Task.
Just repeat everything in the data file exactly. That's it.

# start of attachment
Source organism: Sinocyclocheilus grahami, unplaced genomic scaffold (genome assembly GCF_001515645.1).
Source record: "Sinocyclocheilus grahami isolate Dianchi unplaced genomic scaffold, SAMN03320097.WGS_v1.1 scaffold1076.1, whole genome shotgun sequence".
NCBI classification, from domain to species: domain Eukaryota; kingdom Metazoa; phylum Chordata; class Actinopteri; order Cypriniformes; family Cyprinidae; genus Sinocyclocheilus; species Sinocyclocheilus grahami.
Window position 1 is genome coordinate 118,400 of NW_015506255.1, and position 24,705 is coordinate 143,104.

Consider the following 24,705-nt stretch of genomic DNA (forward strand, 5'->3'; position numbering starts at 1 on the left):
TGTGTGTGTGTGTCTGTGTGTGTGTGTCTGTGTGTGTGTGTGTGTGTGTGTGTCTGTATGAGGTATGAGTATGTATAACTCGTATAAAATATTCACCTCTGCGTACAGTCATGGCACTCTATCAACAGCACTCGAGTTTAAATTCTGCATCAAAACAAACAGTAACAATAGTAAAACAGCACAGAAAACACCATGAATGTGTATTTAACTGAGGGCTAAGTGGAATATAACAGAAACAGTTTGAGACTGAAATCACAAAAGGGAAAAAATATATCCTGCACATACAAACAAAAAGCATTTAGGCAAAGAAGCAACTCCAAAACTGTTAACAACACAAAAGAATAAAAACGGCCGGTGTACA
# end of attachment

Source organism: Sinocyclocheilus grahami, unplaced genomic scaffold (genome assembly GCF_001515645.1).
Source record: "Sinocyclocheilus grahami isolate Dianchi unplaced genomic scaffold, SAMN03320097.WGS_v1.1 scaffold1076.1, whole genome shotgun sequence".
NCBI classification, from domain to species: domain Eukaryota; kingdom Metazoa; phylum Chordata; class Actinopteri; order Cypriniformes; family Cyprinidae; genus Sinocyclocheilus; species Sinocyclocheilus grahami.
Window position 1 is genome coordinate 118,400 of NW_015506255.1, and position 24,705 is coordinate 143,104.

Consider the following 24,705-nt stretch of genomic DNA (forward strand, 5'->3'; position numbering starts at 1 on the left):
TGTGTGTGTGTGTCTGTGTGTGTGTGTCTGTGTGTGTGTGTGTGTGTGTGTGTCTGTATGAGGTATGAGTATGTATAACTCGTATAAAATATTCACCTCTGCGTACAGTCATGGCACTCTATCAACAGCACTCGAGTTTAAATTCTGCATCAAAACAAACAGTAACAATAGTAAAACAGCACAGAAAACACCATGAATGTGTATTTAACTGAGGGCTAAGTGGAATATAACAGAAACAGTTTGAGACTGAAATCACAAAAGGGAAAAAATATATCCTGCACATACAAACAAAAAGCATTTAGGCAAAGAAGCAACTCCAAAACTGTTAACAACACAAAAGAATAAAAACGGCCGGTGTACA